Sports Medicine Research: In the Lab & In the Field: Tendinopathy is Inflammatory (Sports Med Res)


Wednesday, September 16, 2015

Tendinopathy is Inflammatory

Are inflammatory cells increased in painful human tendinopathy?  A systematic review

Dean BJF, Gettings P, Dakin SG, & Carr AJ. Br J Sports Med. Published Online First: September 2015; doi: 10.1136/bjsports-2015-094754.

Take Home Message: Tendon-related issues seem to have increased inflammation, while torn tendons have significantly lower inflammation than tendon-related conditions in intact tendons.

Tendon-related injuries (e.g., tendinosis, tendonitis, tendinopathy) cause pain and limit function.  However, questions remain as to whether or not they are inflammatory in nature.  This is an important question since it could influence our treatment strategies. Therefore, the authors of this systematic review aimed to determine if inflammatory cells were increased in tendinopathy as well as to see the relationship between inflammatory cells and symptoms.  The authors conducted a literature search of Medline and found 5 studies that compared inflammatory cell counts in tendon tissue from participants with tendinopathy and to healthy controls.  Among the 5 articles, 3 included the rotator cuff, 1 included the Achilles tendon, and the last one evaluated the patellar tendon.  The studies ranged from 6 to 10 (on a 10 point scale) for study quality as assessed by the authors.  The included studies demonstrated that there tendons with tendinopathy had more inflammatory cells (for example, macrophages and mast cells) compared with healthy tissue, yet only 3 of the studies included statistical analyses of the quantitative results.  The authors also reported that intact tendons with tendinopathy had less inflammatory cells in 2 studies compared with torn tendons.  Based on 1 study, there was no relationship between inflammatory cells and symptoms.

This review could be very informative when selecting treatments for patients with tendinopathy because the authors concluded that there is an inflammatory components to tendinopathy. They also noted that the evidence supports the presence of chronic inflammation but not acute inflammation.  Therapies, such as anti-inflammatory treatments, may help individuals suffering with tendinopathy.  Future studies should investigate the effects of anti-inflammatory therapies within this population.  However, the generalizability of this review is concerning since there is some debate amongst sports medicine professionals as to the cause of tendon-related conditions, such as tendinosis being degenerative or tendonitis being inflammatory.  This review included each of these conditions as well as the overarching tendinopathy.  The possible heterogeneity of tendinopathies may indicate that inflammatory cell counts could be different based on the nature of the condition, ultimately influencing the effectiveness of the treatment.  An earlier post on SMR highlighted a study that showed early tendinitis may be inflammatory, but that this is not often seen in chronic tendinitis.  It is interesting to see that torn tendons have lower inflammatory counts than tendinopathic tendons, but the question remains as to whether the inflammation lowering occurred before or after the tear itself.  Ultimately, this highlights the need for more research in this area, but as clinicians anti-inflammatory therapies may be an option when treating patients with tendinopathies.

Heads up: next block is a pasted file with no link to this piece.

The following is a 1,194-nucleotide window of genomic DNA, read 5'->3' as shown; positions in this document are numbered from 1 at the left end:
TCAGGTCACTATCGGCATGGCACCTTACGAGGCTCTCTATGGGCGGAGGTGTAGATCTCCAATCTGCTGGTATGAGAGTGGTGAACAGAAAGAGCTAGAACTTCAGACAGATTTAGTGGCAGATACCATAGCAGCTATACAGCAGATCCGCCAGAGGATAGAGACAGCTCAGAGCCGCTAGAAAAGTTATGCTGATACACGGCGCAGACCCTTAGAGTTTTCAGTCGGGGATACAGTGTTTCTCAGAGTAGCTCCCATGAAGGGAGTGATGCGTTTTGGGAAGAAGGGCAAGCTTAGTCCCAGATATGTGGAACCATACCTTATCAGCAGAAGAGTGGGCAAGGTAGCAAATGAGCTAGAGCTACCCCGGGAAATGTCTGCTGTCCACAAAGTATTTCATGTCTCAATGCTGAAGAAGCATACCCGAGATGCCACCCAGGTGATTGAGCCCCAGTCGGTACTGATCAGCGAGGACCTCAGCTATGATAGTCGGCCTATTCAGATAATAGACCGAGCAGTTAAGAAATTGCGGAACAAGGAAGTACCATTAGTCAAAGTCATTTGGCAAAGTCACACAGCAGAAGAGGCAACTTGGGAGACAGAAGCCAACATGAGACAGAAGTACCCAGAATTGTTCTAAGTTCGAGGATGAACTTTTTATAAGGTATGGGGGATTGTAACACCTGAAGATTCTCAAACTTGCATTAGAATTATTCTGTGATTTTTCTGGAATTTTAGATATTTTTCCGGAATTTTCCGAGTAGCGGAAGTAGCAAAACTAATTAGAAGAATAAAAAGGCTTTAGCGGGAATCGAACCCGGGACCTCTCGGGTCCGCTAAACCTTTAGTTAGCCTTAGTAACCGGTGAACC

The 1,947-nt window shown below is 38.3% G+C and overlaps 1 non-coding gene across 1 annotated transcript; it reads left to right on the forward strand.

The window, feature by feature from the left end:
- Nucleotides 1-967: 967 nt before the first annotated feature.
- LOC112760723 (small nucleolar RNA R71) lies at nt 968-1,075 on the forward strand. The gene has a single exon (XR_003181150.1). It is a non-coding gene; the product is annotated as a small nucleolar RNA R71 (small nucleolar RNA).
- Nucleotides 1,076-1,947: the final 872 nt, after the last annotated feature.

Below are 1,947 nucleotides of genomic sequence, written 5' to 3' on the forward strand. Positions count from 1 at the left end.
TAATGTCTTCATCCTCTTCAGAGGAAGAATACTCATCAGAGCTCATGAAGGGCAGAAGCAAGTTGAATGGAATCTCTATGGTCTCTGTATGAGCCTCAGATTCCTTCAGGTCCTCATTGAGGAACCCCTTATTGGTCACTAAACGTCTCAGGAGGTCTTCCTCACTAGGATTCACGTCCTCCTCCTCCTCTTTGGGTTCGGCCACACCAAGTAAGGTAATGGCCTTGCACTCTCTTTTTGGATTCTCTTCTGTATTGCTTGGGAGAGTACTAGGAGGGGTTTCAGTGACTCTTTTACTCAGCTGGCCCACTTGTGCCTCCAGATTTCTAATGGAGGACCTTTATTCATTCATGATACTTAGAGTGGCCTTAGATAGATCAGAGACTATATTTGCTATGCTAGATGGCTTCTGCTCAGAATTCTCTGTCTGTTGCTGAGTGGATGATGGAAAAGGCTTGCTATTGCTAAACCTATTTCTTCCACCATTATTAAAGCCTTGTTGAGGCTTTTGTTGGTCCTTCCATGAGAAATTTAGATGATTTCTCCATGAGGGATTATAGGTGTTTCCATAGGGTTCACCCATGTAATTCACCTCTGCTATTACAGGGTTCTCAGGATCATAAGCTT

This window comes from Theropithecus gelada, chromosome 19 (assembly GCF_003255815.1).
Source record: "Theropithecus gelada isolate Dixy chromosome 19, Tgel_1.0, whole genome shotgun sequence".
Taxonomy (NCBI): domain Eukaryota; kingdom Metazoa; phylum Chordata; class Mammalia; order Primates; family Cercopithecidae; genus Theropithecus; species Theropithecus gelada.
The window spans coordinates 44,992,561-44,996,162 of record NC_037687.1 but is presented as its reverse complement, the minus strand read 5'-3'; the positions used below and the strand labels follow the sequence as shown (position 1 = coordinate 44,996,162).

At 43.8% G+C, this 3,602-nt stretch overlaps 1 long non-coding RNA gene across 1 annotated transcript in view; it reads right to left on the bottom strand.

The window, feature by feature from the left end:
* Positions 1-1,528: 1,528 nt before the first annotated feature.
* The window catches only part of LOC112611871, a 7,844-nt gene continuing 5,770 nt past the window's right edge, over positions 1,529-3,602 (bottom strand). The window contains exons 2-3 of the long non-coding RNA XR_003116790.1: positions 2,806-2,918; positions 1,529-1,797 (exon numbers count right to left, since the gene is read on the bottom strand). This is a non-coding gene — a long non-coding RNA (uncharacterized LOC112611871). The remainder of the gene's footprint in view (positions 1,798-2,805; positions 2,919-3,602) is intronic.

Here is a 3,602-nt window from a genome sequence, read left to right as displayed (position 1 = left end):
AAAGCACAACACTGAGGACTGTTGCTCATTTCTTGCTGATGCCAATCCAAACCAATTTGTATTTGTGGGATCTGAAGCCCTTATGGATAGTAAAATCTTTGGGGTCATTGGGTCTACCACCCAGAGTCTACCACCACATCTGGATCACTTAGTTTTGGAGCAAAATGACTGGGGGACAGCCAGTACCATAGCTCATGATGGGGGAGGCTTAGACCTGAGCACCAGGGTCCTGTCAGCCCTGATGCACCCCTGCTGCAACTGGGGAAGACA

Questions for Discussion:  Are there any treatments that you use for tendon-related pathologies?  Are there any clinical findings that you use to differentiate between specific tendinopathies (tendinosis vs. tendinitis)?

Written by: Nicole Cattano
Reviewed by: Jeffrey Driban

Related Posts:

Dean BJ, Gettings P, Dakin SG, & Carr AJ (2015). Are inflammatory cells increased in painful human tendinopathy? A systematic review. British Journal of Sports Medicine PMID: 26246419


Jennifer Joseph said...

I think this is an interesting topic as clinicians have a hard time treating tendinopathies. In tendinosis there is deterioration of collagen bundles, increased ground substance, increased vascularity but lack of inflammatory cells. In addition, the tenocyte mutates and begins to take on the role of a fatty cell. I also think its interesting to note that the pain seems to come from the epitendon lining as that’s where the vasculature lies and contains nervous innervation. Do you think the pain comes from the irritation of the tendon lining rather than an increase in inflammation? One treatment that comes to mind for tendinopathies is the Graston Technique. I was taught this technique would help excite the inflammatory process in tendinosis tissue to try and get it out of the chronic inflammatory process. Just interested in what your feelings are regarding this technique for tendinopathies?

Nicole Cattano said...

Thanks for your comments Jennifer! I'm not really certain where the pain is coming from-but I think your pathophysiologic explanation of the epitendon seems very plausible. The increase in vascularization could also lead to some other changes to surrounding structures as well as the surrounding biochemical environment.

Graston (as well as other instrument assisted soft tissue mobilization techniques) are gaining momentum in these areas and really starting to show evidence for support in treating tendinopathies. I still question whether IASTM excites inflammation. IASTM is intended to mobilize scar tissue and other fascial restrictions. I'm not certain whether IASTM mechanistically achieves this through tissues motion, facilitating/inhibiting certain areas, or through restarting the inflammation process. Anyone else have any thoughts on IASTM?

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